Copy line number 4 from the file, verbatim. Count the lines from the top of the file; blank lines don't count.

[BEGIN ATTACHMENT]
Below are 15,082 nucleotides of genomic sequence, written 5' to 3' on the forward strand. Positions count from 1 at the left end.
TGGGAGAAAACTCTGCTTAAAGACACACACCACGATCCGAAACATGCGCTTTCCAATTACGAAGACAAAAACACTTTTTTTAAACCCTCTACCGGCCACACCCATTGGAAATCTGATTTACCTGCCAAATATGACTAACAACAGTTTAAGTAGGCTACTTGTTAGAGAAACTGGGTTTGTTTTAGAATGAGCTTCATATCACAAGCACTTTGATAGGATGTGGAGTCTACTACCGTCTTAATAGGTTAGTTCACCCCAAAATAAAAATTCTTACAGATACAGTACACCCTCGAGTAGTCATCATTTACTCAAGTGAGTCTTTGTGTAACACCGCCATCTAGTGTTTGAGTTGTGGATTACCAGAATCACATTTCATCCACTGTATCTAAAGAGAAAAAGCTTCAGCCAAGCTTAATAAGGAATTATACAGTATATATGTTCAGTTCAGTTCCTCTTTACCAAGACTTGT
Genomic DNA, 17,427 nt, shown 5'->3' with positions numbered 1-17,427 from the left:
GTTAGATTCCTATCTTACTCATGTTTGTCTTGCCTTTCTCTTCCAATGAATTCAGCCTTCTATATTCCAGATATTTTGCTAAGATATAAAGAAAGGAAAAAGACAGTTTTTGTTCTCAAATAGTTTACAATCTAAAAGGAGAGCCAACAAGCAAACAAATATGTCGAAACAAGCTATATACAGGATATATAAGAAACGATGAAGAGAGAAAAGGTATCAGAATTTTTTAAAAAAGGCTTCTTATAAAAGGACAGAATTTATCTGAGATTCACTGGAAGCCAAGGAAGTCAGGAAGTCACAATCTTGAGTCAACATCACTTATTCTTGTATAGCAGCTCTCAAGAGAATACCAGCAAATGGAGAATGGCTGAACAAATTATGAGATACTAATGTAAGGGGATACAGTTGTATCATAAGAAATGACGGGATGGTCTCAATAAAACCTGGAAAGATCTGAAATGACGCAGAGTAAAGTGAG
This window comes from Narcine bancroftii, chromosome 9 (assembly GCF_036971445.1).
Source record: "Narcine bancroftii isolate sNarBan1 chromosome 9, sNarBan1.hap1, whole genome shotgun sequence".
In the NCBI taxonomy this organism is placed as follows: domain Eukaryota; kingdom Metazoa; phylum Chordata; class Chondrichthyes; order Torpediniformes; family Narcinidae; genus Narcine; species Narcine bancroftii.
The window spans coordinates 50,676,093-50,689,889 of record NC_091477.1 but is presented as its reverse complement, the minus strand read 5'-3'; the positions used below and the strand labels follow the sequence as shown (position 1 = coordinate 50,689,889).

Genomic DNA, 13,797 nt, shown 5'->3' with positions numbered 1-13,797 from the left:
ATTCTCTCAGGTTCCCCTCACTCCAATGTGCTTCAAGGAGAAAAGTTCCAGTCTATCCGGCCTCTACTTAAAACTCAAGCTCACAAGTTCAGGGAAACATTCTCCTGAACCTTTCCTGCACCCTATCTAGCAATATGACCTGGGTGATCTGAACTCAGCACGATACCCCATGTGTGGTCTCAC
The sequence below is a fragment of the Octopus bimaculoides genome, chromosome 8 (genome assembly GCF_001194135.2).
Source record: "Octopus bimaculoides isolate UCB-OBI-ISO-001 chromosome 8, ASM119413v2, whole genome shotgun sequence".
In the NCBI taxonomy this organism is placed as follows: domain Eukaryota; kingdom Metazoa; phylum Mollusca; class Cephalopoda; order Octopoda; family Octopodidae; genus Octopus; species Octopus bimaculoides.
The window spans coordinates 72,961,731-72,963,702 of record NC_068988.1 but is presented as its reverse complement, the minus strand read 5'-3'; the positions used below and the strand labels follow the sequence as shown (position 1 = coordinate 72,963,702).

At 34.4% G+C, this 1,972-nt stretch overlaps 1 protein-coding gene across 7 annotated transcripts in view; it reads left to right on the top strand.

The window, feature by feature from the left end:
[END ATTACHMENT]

GTTAGATTCCTATCTTACTCATGTTTGTCTTGCCTTTCTCTTCCAATGAATTCAGCCTTCTATATTCCAGATATTTTGCTAAGATATAAAGAAAGGAAAAAGACAGTTTTTGTTCTCAAATAGTTTACAATCTAAAAGGAGAGCCAACAAGCAAACAAATATGTCGAAACAAGCTATATACAGGATATATAAGAAACGATGAAGAGAGAAAAGGTATCAGAATTTTTTAAAAAAGGCTTCTTATAAAAGGACAGAATTTATCTGAGATTCACTGGAAGCCAAGGAAGTCAGGAAGTCACAATCTTGAGTCAACATCACTTATTCTTGTATAGCAGCTCTCAAGAGAATACCAGCAAATGGAGAATGGCTGAACAAATTATGAGATACTAATGTAAGGGGATACAGTTGTATCATAAGAAATGACGGGATGGTCTCAATAAAACCTGGAAAGATCTGAAATGACGCAGAGTAAAGTGAG